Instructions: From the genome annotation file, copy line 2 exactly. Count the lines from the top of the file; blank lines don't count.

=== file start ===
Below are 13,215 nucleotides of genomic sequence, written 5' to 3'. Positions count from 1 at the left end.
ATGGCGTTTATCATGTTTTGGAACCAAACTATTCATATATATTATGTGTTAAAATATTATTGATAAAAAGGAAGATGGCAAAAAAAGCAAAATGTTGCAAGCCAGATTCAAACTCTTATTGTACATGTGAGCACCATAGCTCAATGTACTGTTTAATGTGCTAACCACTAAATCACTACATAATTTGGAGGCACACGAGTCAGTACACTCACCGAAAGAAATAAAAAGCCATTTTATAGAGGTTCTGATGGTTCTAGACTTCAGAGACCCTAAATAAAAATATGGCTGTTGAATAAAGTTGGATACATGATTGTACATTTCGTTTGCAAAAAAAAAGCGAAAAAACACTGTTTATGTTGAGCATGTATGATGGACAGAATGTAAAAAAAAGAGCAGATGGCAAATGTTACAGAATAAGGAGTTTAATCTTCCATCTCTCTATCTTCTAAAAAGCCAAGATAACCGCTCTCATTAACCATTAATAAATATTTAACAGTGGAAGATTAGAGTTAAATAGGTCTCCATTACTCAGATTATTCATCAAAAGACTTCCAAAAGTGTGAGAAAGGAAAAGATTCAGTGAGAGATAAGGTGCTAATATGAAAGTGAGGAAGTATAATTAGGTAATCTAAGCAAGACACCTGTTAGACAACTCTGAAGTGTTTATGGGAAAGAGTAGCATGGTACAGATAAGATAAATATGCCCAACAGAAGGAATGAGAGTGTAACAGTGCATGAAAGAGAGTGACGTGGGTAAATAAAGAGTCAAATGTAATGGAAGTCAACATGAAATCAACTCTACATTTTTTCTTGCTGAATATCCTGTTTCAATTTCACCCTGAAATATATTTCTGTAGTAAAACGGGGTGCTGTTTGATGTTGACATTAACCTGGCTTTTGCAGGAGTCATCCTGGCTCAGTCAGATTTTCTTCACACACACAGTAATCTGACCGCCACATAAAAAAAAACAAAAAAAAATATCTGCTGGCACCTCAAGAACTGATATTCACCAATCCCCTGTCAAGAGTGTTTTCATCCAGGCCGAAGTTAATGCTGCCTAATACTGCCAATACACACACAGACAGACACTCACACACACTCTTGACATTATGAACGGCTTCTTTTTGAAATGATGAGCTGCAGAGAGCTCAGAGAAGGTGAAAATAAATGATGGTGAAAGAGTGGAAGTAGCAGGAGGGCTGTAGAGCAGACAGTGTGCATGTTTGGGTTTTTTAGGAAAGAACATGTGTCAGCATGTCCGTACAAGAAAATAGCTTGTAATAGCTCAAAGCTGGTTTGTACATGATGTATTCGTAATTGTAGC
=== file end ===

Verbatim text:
ATGGCGTTTATCATGTTTTGGAACCAAACTATTCATATATATTATGTGTTAAAATATTATTGATAAAAAGGAAGATGGCAAAAAAAGCAAAATGTTGCAAGCCAGATTCAAACTCTTATTGTACATGTGAGCACCATAGCTCAATGTACTGTTTAATGTGCTAACCACTAAATCACTACATAATTTGGAGGCACACGAGTCAGTACACTCACCGAAAGAAATAAAAAGCCATTTTATAGAGGTTCTGATGGTTCTAGACTTCAGAGACCCTAAATAAAAATATGGCTGTTGAATAAAGTTGGATACATGATTGTACATTTCGTTTGCAAAAAAAAAGCGAAAAAACACTGTTTATGTTGAGCATGTATGATGGACAGAATGTAAAAAAAAGAGCAGATGGCAAATGTTACAGAATAAGGAGTTTAATCTTCCATCTCTCTATCTTCTAAAAAGCCAAGATAACCGCTCTCATTAACCATTAATAAATATTTAACAGTGGAAGATTAGAGTTAAATAGGTCTCCATTACTCAGATTATTCATCAAAAGACTTCCAAAAGTGTGAGAAAGGAAAAGATTCAGTGAGAGATAAGGTGCTAATATGAAAGTGAGGAAGTATAATTAGGTAATCTAAGCAAGACACCTGTTAGACAACTCTGAAGTGTTTATGGGAAAGAGTAGCATGGTACAGATAAGATAAATATGCCCAACAGAAGGAATGAGAGTGTAACAGTGCATGAAAGAGAGTGACGTGGGTAAATAAAGAGTCAAATGTAATGGAAGTCAACATGAAATCAACTCTACATTTTTTCTTGCTGAATATCCTGTTTCAATTTCACCCTGAAATATATTTCTGTAGTAAAACGGGGTGCTGTTTGATGTTGACATTAACCTGGCTTTTGCAGGAGTCATCCTGGCTCAGTCAGATTTTCTTCACACACACAGTAATCTGACCGCCACATAAAAAAAAACAAAAAAAAATATCTGCTGGCACCTCAAGAACTGATATTCACCAATCCCCTGTCAAGAGTGTTTTCATCCAGGCCGAAGTTAATGCTGCCTAATACTGCCAATACACACACAGACAGACACTCACACACACTCTTGACATTATGAACGGCTTCTTTTTGAAATGATGAGCTGCAGAGAGCTCAGAGAAGGTGAAAATAAATGATGGTGAAAGAGTGGAAGTAGCAGGAGGGCTGTAGAGCAGACAGTGTGCATGTTTGGGTTTTTTAGGAAAGAACATGTGTCAGCATGTCCGTACAAGAAAATAGCTTGTAATAGCTCAAAGCTGGTTTGTACATGATGTATTCGTAATTGTAGC